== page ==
Mild winter boosts big game population
The elk and deer numbers appear to be on the rise in the upper northwest corner of the state, while the elk population in the Bitterroot, Clark Fork and Blackfoot drainages remain extremely low, according to the Montana Fish, Wildlife and Parks spring surveys.
After a mild winter the whitetail deer and elk numbers in Region One are finally on the rise, according to spring surveys.
After two harsh winters, the mild winter really helped the whitetail recruitment numbers, which is the number of fawns that survive the winter, said Jim Williams, the FWP wildlife program manager of the region, which covers northwest Montana.
Using air and ground surveys, the FWP survey had a sample size of 4,904. They counted 37 fawns per 100 adults, a significant increase from the past year’s, seven-year low of 24.
Williams said that they would like to have 47-to-50 fawns per adult, but “at least the trajectory is positive.”
After counting 41 fawns per adult in 2007, after a harsh winter the survey only turned up 29 fawns in 2008 and then 24 the next year.
The elk numbers have also bounced back after the dry winter. With a sample size of 3,271, the survey counted 25 calves per 100 adults, and huge increases in particular areas of the region. On an aerial classification of the South Fork of the Flathead River, the FWP counted 20 calves compared to only four the past season.
Williams said the severity of the winter doesn’t affect the mule deer as much and their population remains stable at 39 fawns for 100 adults.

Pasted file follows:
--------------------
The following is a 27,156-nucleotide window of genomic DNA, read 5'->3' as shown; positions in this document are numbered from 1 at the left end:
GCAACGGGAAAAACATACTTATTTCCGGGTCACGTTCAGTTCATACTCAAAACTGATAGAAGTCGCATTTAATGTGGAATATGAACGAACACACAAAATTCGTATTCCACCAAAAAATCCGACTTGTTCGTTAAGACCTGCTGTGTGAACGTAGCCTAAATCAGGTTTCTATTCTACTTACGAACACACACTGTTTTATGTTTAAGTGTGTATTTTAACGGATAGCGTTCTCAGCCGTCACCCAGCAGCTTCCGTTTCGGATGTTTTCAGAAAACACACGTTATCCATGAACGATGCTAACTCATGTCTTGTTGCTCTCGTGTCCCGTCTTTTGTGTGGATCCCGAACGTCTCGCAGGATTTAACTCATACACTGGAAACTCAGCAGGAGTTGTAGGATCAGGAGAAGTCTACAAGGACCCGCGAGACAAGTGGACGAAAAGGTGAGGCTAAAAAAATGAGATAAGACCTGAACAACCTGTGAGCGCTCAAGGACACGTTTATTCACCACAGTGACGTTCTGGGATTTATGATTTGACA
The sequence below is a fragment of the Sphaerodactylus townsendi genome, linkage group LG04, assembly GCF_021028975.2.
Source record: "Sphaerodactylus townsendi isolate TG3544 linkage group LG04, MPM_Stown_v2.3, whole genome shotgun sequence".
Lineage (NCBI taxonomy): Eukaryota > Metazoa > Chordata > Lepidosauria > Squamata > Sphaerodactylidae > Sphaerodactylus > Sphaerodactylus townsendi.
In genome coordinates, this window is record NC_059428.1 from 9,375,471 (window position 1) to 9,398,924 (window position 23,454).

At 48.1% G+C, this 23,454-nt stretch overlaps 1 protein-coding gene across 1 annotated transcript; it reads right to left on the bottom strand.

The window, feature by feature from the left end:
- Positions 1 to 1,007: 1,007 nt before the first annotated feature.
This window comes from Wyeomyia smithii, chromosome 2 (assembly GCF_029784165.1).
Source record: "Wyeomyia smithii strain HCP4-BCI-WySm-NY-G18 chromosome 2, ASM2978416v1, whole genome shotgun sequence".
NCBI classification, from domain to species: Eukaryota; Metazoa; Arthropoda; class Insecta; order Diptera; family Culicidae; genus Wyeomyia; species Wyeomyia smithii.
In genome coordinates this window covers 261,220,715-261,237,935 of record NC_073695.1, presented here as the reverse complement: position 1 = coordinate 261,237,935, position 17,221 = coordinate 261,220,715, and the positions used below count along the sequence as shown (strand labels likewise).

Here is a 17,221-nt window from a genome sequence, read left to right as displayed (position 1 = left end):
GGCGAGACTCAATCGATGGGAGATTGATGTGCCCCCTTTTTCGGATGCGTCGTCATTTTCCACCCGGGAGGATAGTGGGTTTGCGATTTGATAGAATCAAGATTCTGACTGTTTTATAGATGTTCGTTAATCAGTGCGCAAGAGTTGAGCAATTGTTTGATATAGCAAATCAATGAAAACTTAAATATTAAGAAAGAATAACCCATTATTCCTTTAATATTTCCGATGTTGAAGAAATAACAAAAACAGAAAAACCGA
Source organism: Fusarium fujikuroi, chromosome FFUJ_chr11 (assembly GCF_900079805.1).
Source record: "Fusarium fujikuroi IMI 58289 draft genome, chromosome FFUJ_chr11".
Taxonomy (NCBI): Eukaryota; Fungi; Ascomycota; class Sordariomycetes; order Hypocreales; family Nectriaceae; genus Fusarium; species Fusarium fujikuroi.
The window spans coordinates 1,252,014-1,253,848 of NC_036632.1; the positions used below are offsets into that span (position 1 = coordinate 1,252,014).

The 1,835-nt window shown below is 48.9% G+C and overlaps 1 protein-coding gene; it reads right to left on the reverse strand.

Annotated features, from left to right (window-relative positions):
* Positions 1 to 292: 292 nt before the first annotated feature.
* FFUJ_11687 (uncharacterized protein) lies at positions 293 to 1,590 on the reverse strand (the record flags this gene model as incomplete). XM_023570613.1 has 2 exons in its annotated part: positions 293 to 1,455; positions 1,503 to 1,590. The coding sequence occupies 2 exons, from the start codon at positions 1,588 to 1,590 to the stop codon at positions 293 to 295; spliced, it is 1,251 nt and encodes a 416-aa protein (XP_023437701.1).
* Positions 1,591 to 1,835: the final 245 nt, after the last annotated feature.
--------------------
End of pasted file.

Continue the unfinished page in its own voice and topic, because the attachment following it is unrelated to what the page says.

FWP Regional Wildlife Manager Mike Thompson said the whitetail and mule deer numbers are in a good spot, but the elk numbers are still a big concern in the region’s three watersheds: the Bitterroot, Blackfoot and Clark Fork.
Even after cutting way back on the past year’s elk harvest in the Bitterroot with a reduction of anterless permits, the elk recruitment numbers remained unacceptably low.
In some areas of the Bitterroot the surveys, they only counted 16 calves per 100 adult, they only counted 14 in 2009. Thompson said that 25 would be tolerable and they would want it to be at least 30.
“We’re poised for a sharp decline in the elk population if we can’t do something about the calf recruitment numbers,” Thompson said.
Because the Clark Fork drainage is densely forested, the FWP can’t get an exact count on recruitment numbers and uses a total trend count instead.
Thompson said that they have seen a steady decline in the Clark Fork elk population over the past 10 years. In the Burdette area, hunting district 203, they counted 400 elk in 1987. This year’s survey only turned up 100, the lowest it’s been since ‘87.
The elk numbers are down in the Blackfoot watershed as well, but not as drastic as the Bitterroot and Clark Fork. In the Seeley Lake area, the FWP counted 864 elk, compared to the past year’s 965. In the Lincoln area the drop was more significant, they counted 488 compared to 726 in 488.
While the elk numbers have dropped in the Clark Fork and Bitterroot, the whitetail recruitment numbers have been promising. With a sample size of 817 whitetail in the lower Clark Fork there were 53 fawns per 100 adults, 10 more than the past spring. The Blackfoot whitetail recruitment numbers also increased by 10. The FWP counted 55 fawns per 100 adult.